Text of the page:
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any word on battery capacity loss after five years and ten years

The following article talks about battery capacity loss for Nissan Leaf:
http://www.greencarreports.com/news/1079343_nissan-suggests-leaf-battery...
"Starting in 2009, Nissan executives have consistently said the Leaf battery pack would retain 70 to 80 percent of its charge capacity after five years--and average roughly 70 percent capacity after 10 years."
Are there any statements from Tesla regarding what percentage of battery capacity loss we should expect in five and ten years?

Yes they have, but I think they have removed from the site (or maybe never had a specific statement on the site) any specific claim about the battery life, because there are a host of factors that will affect it.

I believe in the past, they have said perhaps in interviews and stuff, that after about 8 years, the battery capacity may be reduced to 70-80%, similar to the Leaf claims.

However, I should point out, that unlike the Leaf, the Model S has a robust battery management system which regulates temperature and charge and discharge.

Tesla's battery is smarter and that will help retain more capacity for a longer period of time.

The factors that affect the battery life are how often you drive, how far you drive, your manner of driving, how often you charge, how often you charge for max range, the climate, and more.

These factors can vary so much between different owners, that I think maybe Tesla did not want to put specific claims on the site.

FYI, neither the manual or the warranty makes a specific claim about battery life over time.

Leaf batteries turn out to have problems resulting from depending on air cooling, which turns out not to work so well in dry hot climates, especially at altitude. AZ is a "hotbed" of complaints just now.

High altitude has thinner air and thus the air has less capacity to draw heat away from the battery. So, I could understand why the Leaf has issue at high altitude.

IIRC Tesla said somewhere "at least 70% at ten years" (if you drive like sane person, I think), and somewhere else that Roadster is proving that in real life you have more capacity left after ten years (on average). Liquid cooling makes huge difference there.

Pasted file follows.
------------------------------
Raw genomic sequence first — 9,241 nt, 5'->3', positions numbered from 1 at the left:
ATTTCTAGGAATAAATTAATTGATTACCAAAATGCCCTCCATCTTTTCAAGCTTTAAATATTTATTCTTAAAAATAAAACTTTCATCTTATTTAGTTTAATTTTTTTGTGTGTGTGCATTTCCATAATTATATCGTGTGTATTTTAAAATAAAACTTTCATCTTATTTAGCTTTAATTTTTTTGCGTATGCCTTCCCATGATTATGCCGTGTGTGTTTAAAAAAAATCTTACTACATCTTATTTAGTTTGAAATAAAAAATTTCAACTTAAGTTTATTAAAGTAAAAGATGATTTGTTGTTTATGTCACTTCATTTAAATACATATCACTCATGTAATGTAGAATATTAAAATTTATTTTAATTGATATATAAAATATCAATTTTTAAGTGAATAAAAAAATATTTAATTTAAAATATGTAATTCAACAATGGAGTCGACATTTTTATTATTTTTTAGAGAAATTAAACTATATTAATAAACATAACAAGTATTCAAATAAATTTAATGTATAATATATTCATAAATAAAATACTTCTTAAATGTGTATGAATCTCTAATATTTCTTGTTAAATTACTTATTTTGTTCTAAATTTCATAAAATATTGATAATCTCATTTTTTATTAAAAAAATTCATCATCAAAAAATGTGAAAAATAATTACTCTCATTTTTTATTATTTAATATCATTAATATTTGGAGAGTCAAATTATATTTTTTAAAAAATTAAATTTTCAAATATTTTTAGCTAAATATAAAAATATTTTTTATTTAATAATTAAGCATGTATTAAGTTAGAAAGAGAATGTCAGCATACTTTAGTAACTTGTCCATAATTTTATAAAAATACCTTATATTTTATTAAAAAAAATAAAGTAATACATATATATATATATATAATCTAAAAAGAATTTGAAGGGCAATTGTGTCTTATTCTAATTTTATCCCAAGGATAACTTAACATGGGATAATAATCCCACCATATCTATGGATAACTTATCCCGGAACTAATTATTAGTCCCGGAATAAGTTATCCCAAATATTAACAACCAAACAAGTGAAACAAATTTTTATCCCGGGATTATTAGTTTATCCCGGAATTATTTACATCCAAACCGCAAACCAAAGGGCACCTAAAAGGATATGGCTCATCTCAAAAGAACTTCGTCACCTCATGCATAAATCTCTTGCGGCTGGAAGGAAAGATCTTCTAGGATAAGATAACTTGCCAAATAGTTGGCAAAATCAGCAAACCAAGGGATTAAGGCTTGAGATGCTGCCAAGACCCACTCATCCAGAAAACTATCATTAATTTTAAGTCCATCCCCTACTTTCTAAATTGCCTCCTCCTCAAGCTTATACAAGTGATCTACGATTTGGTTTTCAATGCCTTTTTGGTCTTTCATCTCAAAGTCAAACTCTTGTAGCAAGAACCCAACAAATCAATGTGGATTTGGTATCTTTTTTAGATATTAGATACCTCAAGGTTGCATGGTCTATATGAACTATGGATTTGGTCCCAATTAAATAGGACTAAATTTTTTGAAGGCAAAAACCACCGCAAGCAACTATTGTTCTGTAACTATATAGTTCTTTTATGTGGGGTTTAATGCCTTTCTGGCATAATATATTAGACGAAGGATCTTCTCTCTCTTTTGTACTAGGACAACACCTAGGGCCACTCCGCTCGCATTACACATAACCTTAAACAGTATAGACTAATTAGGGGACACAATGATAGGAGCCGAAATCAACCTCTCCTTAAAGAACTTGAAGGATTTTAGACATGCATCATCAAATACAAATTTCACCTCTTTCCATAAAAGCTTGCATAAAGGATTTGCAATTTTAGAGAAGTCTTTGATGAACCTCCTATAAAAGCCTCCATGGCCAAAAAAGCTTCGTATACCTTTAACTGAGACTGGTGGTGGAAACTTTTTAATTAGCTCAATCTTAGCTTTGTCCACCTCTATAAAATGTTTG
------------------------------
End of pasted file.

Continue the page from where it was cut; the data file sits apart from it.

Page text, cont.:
@Brian H | SEPTEMBER 25, 2012: Leaf batteries turn out to have problems resulting from depending on air cooling, which turns out not to work so well in dry hot climates, especially at altitude. AZ is a "hotbed" of complaints just now.

Most of the complaints in Arizona are from Phoenix. The elevation there is about 1000ft. I have a Nissan Leaf and live in Tucson and the elevation is about 2500ft (actually 3100ft at my house). I have about a 10% loss of range. It's not as hot as in Phoenix here and my car spends most of its time in a garage. With only 14 months of use and about 10K miles, I was hoping for less range loss. I can't wait for the Model S, so I don't have to concern myself about heat.

10% loss in only 14 months and 10k miles is frightening. I hope Leaf warranty covers that.

@Timo | SEPTEMBER 26, 2012: 10% loss in only 14 months and 10k miles is frightening. I hope Leaf warranty covers that.

No, they don't cover that. Their battery warranty is as nebulous as the Tesla warranty. They warrant the battery for 8 years/100,000 miles, but exclude capacity loss. The 10% loss of range I have is based on my wakeup range. Since I usually have about 600ft of elevation gain when I get home, the range is about 64mi now. It was about 72 when new. But when driving around the flat parts of town the range is much higher (97mi vs 105mi). Seems that the range loss is greater when negotiating hills. The EPA range is something like 72 miles, so it's not overall bad.


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